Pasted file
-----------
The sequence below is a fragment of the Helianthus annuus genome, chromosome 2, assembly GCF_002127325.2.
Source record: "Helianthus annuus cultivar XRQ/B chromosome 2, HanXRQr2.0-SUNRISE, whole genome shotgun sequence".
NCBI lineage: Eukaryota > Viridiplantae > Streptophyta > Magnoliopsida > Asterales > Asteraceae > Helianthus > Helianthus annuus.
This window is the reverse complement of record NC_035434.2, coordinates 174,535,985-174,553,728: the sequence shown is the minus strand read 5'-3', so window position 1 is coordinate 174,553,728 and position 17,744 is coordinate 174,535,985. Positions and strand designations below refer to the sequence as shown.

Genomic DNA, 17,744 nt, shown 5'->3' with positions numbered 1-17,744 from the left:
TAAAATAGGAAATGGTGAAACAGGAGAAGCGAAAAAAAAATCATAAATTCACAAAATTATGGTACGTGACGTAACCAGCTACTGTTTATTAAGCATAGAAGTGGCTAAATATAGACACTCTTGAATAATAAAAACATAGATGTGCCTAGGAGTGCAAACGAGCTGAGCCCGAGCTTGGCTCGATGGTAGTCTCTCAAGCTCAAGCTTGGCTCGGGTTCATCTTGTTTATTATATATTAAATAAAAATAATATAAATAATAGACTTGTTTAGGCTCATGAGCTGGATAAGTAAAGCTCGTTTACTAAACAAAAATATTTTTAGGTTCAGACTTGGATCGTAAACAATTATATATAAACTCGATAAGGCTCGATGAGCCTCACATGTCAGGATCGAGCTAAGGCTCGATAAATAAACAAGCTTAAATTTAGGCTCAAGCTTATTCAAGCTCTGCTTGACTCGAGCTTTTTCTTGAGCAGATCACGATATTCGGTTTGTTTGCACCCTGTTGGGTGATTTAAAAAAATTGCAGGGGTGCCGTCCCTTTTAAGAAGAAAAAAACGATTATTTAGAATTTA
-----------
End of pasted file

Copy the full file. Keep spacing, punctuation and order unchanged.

The sequence below is a fragment of the Helianthus annuus genome, chromosome 2, assembly GCF_002127325.2.
Source record: "Helianthus annuus cultivar XRQ/B chromosome 2, HanXRQr2.0-SUNRISE, whole genome shotgun sequence".
NCBI lineage: Eukaryota > Viridiplantae > Streptophyta > Magnoliopsida > Asterales > Asteraceae > Helianthus > Helianthus annuus.
This window is the reverse complement of record NC_035434.2, coordinates 174,535,985-174,553,728: the sequence shown is the minus strand read 5'-3', so window position 1 is coordinate 174,553,728 and position 17,744 is coordinate 174,535,985. Positions and strand designations below refer to the sequence as shown.

Genomic DNA, 17,744 nt, shown 5'->3' with positions numbered 1-17,744 from the left:
TAAAATAGGAAATGGTGAAACAGGAGAAGCGAAAAAAAAATCATAAATTCACAAAATTATGGTACGTGACGTAACCAGCTACTGTTTATTAAGCATAGAAGTGGCTAAATATAGACACTCTTGAATAATAAAAACATAGATGTGCCTAGGAGTGCAAACGAGCTGAGCCCGAGCTTGGCTCGATGGTAGTCTCTCAAGCTCAAGCTTGGCTCGGGTTCATCTTGTTTATTATATATTAAATAAAAATAATATAAATAATAGACTTGTTTAGGCTCATGAGCTGGATAAGTAAAGCTCGTTTACTAAACAAAAATATTTTTAGGTTCAGACTTGGATCGTAAACAATTATATATAAACTCGATAAGGCTCGATGAGCCTCACATGTCAGGATCGAGCTAAGGCTCGATAAATAAACAAGCTTAAATTTAGGCTCAAGCTTATTCAAGCTCTGCTTGACTCGAGCTTTTTCTTGAGCAGATCACGATATTCGGTTTGTTTGCACCCTGTTGGGTGATTTAAAAAAATTGCAGGGGTGCCGTCCCTTTTAAGAAGAAAAAAACGATTATTTAGAATTTA